To say that all three of the major religions come from the Vatican means to say you don’t really know the history of those religions at all. And don’t you have a religion in Africa? What about honouring the ancestors? Do you not see this as a religion?

@ AH – there are multiple issues I would bring up here. In essence I understand your point, but I don’t see how living in the past alone builds a way into the future. I don’t say the past is not important, but there is also a future. And we also can’t pick and choose the past we would prefer to make our point. As I said, we have a global history of integration that spans back very, very far into the past. Should this not be considered?

God gave Earth to man, he didn’t divide it up into pieces for all the different men that exist and tell which ones should live where. The whole place was given to man to nurture and take care of. Together. Do you think God’s vision for man is integration or co-existence? And why? (Assuming you believe in some form of God? And if you don’t, I would ask why not.)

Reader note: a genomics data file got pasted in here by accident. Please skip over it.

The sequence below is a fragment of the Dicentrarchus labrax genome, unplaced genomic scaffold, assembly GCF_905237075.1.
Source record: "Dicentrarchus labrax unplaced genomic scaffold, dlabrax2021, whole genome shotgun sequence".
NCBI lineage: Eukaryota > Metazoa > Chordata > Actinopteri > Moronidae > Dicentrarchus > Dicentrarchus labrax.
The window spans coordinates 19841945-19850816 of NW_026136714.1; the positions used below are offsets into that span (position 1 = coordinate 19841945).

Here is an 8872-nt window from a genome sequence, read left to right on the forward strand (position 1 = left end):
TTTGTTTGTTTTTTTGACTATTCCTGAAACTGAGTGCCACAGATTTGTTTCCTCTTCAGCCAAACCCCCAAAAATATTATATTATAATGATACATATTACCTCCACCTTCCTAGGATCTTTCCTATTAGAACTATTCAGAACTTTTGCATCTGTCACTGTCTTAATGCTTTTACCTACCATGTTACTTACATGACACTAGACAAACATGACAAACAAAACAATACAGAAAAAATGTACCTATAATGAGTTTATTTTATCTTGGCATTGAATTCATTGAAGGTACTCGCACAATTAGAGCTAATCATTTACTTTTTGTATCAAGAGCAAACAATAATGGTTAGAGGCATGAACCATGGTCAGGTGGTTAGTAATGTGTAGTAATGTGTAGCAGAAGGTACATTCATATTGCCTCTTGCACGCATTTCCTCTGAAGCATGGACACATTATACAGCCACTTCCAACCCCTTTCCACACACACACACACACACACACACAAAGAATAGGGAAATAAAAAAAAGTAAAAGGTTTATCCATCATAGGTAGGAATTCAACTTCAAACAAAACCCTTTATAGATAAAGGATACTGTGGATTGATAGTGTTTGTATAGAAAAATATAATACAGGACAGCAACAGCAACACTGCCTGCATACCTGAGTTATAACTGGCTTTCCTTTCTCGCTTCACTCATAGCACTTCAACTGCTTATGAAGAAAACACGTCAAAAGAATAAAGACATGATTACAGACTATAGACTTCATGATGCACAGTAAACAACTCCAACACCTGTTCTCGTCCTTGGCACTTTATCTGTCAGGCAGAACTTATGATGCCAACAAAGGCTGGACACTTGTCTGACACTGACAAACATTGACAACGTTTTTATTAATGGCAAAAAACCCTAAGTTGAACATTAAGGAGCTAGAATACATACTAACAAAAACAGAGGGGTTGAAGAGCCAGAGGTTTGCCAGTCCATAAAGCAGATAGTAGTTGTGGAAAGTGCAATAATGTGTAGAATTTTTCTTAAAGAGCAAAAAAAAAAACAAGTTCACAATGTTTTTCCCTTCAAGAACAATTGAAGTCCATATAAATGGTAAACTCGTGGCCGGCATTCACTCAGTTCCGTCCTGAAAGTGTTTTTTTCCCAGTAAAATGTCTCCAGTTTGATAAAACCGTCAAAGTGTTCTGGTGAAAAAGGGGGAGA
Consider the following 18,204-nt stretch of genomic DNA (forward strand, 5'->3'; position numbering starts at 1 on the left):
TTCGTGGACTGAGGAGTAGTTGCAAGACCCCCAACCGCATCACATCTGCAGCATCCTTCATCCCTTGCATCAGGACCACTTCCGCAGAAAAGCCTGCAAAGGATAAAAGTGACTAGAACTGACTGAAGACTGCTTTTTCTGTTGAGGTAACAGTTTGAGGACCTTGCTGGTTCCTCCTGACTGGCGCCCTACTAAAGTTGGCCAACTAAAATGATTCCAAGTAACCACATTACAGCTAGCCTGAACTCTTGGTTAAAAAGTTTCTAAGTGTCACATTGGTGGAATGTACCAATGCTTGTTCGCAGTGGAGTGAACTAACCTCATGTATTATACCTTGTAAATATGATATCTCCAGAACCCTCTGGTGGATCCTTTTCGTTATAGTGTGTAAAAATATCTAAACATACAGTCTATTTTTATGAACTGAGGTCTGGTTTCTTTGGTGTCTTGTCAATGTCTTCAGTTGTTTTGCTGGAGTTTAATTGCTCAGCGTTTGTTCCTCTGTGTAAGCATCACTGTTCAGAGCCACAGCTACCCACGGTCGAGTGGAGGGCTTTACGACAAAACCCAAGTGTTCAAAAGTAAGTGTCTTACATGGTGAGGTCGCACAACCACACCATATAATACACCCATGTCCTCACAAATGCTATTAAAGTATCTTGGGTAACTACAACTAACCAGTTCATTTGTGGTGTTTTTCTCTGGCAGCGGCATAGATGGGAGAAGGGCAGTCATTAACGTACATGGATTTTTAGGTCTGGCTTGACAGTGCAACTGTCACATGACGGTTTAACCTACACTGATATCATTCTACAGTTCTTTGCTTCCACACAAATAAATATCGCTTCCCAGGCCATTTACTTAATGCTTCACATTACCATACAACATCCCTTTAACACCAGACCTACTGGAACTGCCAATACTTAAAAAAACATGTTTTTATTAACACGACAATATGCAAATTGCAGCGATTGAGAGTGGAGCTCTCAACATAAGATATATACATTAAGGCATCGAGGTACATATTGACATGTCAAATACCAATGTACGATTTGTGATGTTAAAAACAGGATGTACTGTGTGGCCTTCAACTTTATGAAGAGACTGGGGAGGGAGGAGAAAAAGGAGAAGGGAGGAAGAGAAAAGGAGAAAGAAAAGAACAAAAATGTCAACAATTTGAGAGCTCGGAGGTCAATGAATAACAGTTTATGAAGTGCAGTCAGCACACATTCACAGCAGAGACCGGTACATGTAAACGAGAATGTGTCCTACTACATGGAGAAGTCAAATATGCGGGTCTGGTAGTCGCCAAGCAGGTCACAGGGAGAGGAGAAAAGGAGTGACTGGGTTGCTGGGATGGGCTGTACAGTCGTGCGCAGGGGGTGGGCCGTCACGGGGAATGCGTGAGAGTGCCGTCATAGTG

I’ll post more here as the conversation continues.

I’m interested in hearing more opinions around this. I know it’s a bit of a read but it’s interesting.

About Ryan Peter


Ryan Peter is a writer, journalist and ghostwriter from Johannesburg, South Africa. He writes fantasy, sci-fi, inspirational fiction, and on faith. Ryan is also part of the New Covenant Ministries International (NCMI) translocal team.

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Comments (19)

  • avatar image
    ReplyShane Rielly January 27, 2011

    Wow man, some pretty heavy points of view there! I really enjoyed your reasoning. You made some strong points - even if they weren't really understood or accepted :D

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    ReplySteve Hayes January 27, 2011

    Well yes. You have intgration on the one hand, and segregation on the other. And what comes in between? Multiculturalism, that's what. But in a multicultural society the cultures rub up against each other, and they are changed in the encounter; they don't remain static. When our first child was born in Utrecht the old priest in Paulpietersburg said, "She's born in Zululand, she must have a Zulu name. Her name is Thokozile."

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    ReplyRyan Peter January 27, 2011